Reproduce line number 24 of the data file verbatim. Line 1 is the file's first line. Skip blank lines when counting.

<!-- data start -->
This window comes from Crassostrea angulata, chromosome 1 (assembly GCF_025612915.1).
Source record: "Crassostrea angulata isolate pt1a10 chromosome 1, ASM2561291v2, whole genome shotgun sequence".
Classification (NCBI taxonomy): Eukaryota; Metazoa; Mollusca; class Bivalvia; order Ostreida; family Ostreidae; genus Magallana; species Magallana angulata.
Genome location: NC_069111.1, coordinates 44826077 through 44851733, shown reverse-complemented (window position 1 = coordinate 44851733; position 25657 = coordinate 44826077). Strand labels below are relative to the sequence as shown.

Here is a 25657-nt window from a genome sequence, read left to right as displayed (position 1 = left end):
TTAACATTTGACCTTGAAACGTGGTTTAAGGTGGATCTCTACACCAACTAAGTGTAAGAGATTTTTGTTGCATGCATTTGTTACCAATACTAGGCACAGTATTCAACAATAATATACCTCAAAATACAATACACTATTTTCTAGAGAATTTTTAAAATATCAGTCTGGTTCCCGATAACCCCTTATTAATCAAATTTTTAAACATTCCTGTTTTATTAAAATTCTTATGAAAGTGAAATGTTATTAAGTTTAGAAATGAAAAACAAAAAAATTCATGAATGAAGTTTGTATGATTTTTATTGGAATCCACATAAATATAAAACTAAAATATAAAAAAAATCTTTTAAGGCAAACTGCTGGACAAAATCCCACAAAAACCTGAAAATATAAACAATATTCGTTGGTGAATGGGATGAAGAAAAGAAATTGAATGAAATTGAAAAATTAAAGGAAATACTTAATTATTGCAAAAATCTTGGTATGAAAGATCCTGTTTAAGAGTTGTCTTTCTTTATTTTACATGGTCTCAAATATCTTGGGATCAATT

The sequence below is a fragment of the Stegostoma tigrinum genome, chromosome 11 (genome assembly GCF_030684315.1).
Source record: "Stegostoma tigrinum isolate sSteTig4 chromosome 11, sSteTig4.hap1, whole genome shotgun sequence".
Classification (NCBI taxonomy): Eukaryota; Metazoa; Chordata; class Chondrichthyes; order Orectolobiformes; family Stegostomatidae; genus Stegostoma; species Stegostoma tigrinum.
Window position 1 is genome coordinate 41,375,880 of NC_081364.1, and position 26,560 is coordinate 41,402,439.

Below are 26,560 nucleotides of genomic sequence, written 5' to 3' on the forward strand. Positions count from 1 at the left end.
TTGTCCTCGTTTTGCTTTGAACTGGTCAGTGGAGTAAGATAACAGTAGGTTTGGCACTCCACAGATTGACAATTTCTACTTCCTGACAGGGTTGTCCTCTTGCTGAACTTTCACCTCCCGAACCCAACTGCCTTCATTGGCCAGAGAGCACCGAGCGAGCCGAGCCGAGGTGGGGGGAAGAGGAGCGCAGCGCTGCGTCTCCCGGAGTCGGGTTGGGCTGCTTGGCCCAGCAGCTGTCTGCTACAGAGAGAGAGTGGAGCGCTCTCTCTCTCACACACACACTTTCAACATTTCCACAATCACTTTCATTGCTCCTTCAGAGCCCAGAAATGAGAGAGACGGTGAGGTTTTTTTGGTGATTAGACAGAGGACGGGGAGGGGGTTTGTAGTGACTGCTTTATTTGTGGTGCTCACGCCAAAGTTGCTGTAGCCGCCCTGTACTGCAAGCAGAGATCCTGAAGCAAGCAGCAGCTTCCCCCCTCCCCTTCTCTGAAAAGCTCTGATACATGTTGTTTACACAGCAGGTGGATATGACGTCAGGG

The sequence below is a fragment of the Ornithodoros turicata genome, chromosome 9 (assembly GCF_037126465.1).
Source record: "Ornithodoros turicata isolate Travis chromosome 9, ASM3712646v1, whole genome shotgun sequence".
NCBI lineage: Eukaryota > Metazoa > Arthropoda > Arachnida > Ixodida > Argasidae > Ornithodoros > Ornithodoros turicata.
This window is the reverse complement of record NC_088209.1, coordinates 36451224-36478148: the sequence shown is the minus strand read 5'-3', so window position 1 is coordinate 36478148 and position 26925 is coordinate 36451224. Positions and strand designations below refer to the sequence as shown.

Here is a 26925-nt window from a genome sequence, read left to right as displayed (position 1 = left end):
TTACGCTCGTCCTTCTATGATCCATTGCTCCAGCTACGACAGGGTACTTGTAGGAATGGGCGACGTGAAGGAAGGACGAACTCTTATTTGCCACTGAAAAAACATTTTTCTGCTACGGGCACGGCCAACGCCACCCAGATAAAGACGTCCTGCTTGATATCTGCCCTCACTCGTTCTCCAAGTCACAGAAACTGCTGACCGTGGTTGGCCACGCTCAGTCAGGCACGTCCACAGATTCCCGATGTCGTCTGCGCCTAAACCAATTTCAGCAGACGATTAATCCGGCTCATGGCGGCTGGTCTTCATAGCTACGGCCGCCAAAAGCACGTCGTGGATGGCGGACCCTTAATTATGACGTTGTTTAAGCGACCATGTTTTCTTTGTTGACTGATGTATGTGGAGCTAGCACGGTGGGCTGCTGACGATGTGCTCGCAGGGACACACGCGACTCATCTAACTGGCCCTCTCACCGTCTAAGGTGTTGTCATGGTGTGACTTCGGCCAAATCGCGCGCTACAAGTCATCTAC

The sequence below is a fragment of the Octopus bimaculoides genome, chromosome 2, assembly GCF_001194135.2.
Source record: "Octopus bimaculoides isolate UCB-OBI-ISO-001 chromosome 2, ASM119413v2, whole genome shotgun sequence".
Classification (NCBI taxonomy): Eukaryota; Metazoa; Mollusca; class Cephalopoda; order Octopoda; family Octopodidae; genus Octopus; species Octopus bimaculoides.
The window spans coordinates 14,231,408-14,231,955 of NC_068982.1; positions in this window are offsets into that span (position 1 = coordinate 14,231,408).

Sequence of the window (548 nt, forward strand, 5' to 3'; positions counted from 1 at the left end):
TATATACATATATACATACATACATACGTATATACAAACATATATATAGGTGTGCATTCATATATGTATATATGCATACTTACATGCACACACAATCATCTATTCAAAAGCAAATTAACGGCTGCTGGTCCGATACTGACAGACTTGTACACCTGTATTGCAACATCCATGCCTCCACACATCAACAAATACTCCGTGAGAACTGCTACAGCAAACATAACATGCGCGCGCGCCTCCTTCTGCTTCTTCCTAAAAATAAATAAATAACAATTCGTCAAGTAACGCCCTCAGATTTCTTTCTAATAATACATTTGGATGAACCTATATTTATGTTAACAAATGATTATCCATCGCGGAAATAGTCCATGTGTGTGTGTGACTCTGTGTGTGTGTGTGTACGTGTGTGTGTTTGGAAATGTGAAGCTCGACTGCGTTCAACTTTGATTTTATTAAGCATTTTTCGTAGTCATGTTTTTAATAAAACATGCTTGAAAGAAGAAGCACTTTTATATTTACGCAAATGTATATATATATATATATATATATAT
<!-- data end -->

TATATACATATATACATACATACATACGTATATACAAACATATATATAGGTGTGCATTCATATATGTATATATGCATACTTACATGCACACACAATCATCTATTCAAAAGCAAATTAACGGCTGCTGGTCCGATACTGACAGACTTGTACACCTGTATTGCAACATCCATGCCTCCACACATCAACAAATACTCCGTGAGAACTGCTACAGCAAACATAACATGCGCGCGCGCCTCCTTCTGCTTCTTCCTAAAAATAAATAAATAACAATTCGTCAAGTAACGCCCTCAGATTTCTTTCTAATAATACATTTGGATGAACCTATATTTATGTTAACAAATGATTATCCATCGCGGAAATAGTCCATGTGTGTGTGTGACTCTGTGTGTGTGTGTGTACGTGTGTGTGTTTGGAAATGTGAAGCTCGACTGCGTTCAACTTTGATTTTATTAAGCATTTTTCGTAGTCATGTTTTTAATAAAACATGCTTGAAAGAAGAAGCACTTTTATATTTACGCAAATGTATATATATATATATATATATATAT